The stupid state of JMicron drive interface IC’s
If you have ever tried to use a USB3.0 hard drive enclosure based on a JMicron chipset with TrueNAS (formerly FreeNAS); you may have come across multipath errors or serial numbers that make no sense. Or simply SMART and TRIM not functioning.
Additionally, you may have run into the stupid way these units power down the drives after 10 minutes of inactivity forcefully. Completely ignoring OS or HDD settings. This is infuriating if you want the drives to do what you tell them.
It appears that most JMicron based USB enclosures use a “feature” in the enclosure to override the model/serial number of the drive inside to instead match the outside of the case. This is popular for pre-assembled units but is an absolute pain for user-replaceable drives.
TrueNAS in particular (probably FreeBSD) gets very shitty with these enclosures.
I have found that using a very specific build of the firmware for these enclosures, and then not programming the configuration area results in the enclosure passing through both the correct drive information and allows smart/trim to work!
This is based on some testing with a set of 4 Orico enclosures I have on hand that look like this one:
The firmware version that I found the most reliable for me is the one that was posted to gbatemp by Wanderson Boy Rodrigues. This was also one of the few downloads that include the required windows software.
This is an incredibly safe as the JMicron devices have a burned in bootloader that lets you recover if you ever flash the wrong thing. Additionally, these devices use an external SPI flash for the firmware + config. This means that recovery is very simple worst case.
I have re-hosted the required files to flash the firmware here for convenience in case they are ever lost to time. You will need to use a Windows machine to use the JMicron software or you can probably use the Odroid tool on an arm64 sbc (untested).
The way that this works is that we want to reset all of the configuration memory to be blank (so that the device runs on defaults), and we also want to run a firmware that defaults to sane values and has auto-sleep defaulting to being turned off (some default to 10 minutes).
This does require you to have a drive in the enclosure, as it will not enumerate without a drive inserted, and the process I’m guessing uses SCSI commands to send the data to the ic. I’ve never had any issues at all with this, and have not had any damage to drives.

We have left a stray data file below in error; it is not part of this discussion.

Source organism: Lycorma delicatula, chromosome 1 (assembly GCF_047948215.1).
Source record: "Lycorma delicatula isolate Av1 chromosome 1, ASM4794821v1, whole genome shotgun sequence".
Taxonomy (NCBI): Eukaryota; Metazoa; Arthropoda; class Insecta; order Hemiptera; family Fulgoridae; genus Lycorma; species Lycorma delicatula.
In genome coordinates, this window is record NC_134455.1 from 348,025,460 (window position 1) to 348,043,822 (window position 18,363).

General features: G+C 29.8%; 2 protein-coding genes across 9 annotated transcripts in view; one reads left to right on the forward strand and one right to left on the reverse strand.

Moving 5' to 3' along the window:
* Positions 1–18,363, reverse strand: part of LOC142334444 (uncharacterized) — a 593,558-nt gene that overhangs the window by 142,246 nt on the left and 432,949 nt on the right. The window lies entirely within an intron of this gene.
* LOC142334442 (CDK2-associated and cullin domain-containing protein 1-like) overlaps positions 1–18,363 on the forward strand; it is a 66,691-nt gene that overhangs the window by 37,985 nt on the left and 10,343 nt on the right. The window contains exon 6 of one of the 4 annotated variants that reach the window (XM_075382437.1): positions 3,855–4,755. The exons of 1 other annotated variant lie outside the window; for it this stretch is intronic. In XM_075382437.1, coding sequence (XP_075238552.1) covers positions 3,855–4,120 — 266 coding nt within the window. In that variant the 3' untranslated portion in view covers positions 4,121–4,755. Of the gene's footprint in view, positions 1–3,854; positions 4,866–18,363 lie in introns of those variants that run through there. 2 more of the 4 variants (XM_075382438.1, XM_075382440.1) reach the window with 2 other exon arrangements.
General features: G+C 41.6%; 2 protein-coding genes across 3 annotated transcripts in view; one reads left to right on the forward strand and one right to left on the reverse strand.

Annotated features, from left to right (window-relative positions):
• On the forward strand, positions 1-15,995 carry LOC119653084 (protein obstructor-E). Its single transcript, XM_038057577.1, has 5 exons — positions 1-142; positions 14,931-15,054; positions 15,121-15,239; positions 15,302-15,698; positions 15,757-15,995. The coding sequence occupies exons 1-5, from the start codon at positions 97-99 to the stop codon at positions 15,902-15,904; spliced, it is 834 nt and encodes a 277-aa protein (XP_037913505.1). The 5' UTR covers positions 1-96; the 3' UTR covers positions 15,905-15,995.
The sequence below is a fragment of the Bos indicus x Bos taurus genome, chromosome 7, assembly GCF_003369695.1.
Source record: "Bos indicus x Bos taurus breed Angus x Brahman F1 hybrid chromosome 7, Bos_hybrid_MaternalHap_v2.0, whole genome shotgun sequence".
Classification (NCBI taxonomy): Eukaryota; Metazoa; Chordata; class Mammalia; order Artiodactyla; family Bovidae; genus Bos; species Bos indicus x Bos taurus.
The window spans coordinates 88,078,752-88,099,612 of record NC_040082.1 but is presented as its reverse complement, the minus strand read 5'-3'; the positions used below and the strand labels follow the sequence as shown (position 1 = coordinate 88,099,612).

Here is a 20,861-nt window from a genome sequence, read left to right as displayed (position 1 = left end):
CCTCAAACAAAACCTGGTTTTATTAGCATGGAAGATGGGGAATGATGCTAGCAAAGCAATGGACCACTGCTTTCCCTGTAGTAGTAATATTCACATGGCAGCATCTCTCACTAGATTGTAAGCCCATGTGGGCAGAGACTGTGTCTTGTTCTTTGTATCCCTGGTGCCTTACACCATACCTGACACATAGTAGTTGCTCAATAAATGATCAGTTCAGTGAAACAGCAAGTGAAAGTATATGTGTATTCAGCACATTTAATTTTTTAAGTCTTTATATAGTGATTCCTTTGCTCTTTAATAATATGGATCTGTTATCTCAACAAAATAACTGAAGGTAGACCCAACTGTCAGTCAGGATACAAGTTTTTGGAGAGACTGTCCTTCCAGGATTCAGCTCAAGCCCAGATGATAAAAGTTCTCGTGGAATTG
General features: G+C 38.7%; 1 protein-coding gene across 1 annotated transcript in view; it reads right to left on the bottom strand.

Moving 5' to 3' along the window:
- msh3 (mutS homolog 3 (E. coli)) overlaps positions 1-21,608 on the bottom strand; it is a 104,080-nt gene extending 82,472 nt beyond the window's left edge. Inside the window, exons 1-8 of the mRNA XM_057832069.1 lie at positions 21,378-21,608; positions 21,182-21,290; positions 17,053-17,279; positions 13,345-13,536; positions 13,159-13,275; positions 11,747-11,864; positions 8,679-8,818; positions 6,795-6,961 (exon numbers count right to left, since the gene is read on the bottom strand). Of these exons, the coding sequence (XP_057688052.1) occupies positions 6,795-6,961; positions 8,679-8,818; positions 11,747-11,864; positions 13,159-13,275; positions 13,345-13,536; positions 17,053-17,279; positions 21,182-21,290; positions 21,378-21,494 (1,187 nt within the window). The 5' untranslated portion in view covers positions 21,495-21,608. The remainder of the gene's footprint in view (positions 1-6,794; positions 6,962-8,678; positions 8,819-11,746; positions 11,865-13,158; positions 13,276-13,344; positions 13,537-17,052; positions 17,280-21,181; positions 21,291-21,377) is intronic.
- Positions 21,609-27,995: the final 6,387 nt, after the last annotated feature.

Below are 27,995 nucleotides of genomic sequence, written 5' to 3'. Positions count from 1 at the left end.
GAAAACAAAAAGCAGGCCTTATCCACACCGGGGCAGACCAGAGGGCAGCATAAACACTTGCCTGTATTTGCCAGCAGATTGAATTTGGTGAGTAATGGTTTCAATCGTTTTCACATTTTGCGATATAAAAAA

- Connect the enclosure to your computer with an HDD inside it.
- Open the Firmware update software
- Check that your drive shows up in the “USB DISK” menu. If multiple show up, remove any other enclosures you have connected to be safe!
- Tick the “RD Version” to enable extra options
- Tick the option “Backup Old Firmware Only”
- Click “Browse” and choose where to save a backup of your firmware
- Click “Run” to take a backup of your firmware
- Untick the “Backup Old Firmware Only”
- Tick the option “Erase All Flash Only”
- Click Run
- When the process is done, a popup will prompt you to power cycle the drive. Hit OK
- Hard power cycle the drive by pulling the power
- Connect the power again and turn on the enclosure if required
- Once the drive shows back up in the USB DISK Menu, continue below.
- Untick the option at the bottom to Erase all of the flash
- Now select the included firmware
.binfile using the “Load File” button
- Now untick “Include JMS577 NVRAM” option that will have automatically ticked itself
- Click “Run” again
- Now do a full power cycle again
- You are done :D
After the flashing complete, you should have the following attributes of the enclosure:
- No auto power off
- Device enumerates with the drives correct model number
- Device enumerates with a valid serial number (not always correct, but unique.. Suspect some byte scrambling going on)
- Normal functionality of the enclosure.
If for some reason you run into a bad flash of your unit you can take the following steps
If the unit enumerates to your pc
Just follow the above instructions to erase all of the firmware and power cycle your enclosure. You should be good to flash a new firmware afterwards.
If the unit does not enumerate to your pc
You will need to open your enclosure to get to the PCB. Near the main interface IC, there will be a small 8 pin SOIC that is storing the device firmware. Lookup the part number of the top of the chip to confirm its a flash IC.
With the drive powered down, you will need to short the MISO pin of the flash to the ground for the first ~1 second while the drive powers up. This will cause loading the firmware from the FLASH to fail. The unit will then boot from the internal ROM, and you can issue the erase command to then blank the flash IC and start again.
You may need to try this a few times, testing longer or shorter times of holding the pin to ground, not 1000% on this, but I have had it work every time for me eventually. I use thin-tipped tweezers to make this easier to perform.
Remember you will still need to have the drive connected, so it’s worth spending a few minutes to set up a jig for this.